Operators may have noticed that the spacecraft is now in high power telemetry mode when in sunlight and in receive only mode during eclipse. Although the transponder is not currently active, with the rapid fading presently being experienced on the downlink, the high power telemetry setting will assist listeners to decode the data more easily.
We continue to be extremely grateful to all those stations who continue to contribute their data to the FUNcube data warehouse. The information you are providing is invaluable to the FUNcube to team and will greatly assist us in managing the spacecraft through its “middle age” after more than eight years in space!
Russian cosmonauts on the International Space Station (ISS) are planning to transmit Slow Scan TV (SSTV) images on 145.800 MHz FM probably using the SSTV mode PD-120.
Update June 8: There were no reports of any SSTV transmissions being received.
The transmissions are part of the Moscow Aviation Institute SSTV experiment (MAI-75) and will be made from the amateur radio station RS0ISS in the Russian ISS Service module (Zvezda). This will be the first time the experiment will use the recently installed Kenwood D710GA.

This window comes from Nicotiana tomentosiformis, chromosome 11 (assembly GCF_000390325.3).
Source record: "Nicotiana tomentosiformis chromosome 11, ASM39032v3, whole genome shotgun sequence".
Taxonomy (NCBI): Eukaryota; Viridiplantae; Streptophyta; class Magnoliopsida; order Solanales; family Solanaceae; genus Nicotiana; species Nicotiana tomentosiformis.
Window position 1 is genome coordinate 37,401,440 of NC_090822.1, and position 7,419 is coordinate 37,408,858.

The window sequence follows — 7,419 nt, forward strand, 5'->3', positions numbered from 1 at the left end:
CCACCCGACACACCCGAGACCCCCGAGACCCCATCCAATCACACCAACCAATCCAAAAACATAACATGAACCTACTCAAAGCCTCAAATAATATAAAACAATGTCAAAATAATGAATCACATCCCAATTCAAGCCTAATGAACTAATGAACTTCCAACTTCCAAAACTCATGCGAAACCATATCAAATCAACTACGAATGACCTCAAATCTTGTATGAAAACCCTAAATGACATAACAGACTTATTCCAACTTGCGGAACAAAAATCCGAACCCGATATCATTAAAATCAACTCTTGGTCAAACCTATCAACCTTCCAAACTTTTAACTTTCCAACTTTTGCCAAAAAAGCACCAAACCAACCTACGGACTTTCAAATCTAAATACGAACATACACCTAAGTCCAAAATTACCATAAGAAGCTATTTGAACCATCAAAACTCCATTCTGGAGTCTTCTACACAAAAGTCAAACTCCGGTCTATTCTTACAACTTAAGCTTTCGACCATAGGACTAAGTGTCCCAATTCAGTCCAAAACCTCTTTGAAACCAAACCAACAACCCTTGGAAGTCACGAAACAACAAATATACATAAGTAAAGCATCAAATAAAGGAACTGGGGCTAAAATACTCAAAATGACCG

• June 8 Setup and activation 09:45-10:15 GMT, stop about 15:00 GMT*
• June 9 start about 08:35 GMT, stop about 16:15 GMT*
*Dates and times may be subject to change.
The signal should be receivable on a handheld with a 1/4 wave whip. If your rig has selectable FM filters try the wider filter for 25 kHz channel spacing.
You can get predictions for the ISS pass times at https://www.amsat.org/track/
ARISS SSTV Blog https://ariss-sstv.blogspot.com/
Useful SSTV info and links https://amsat-uk.org/beginners/iss-sstv/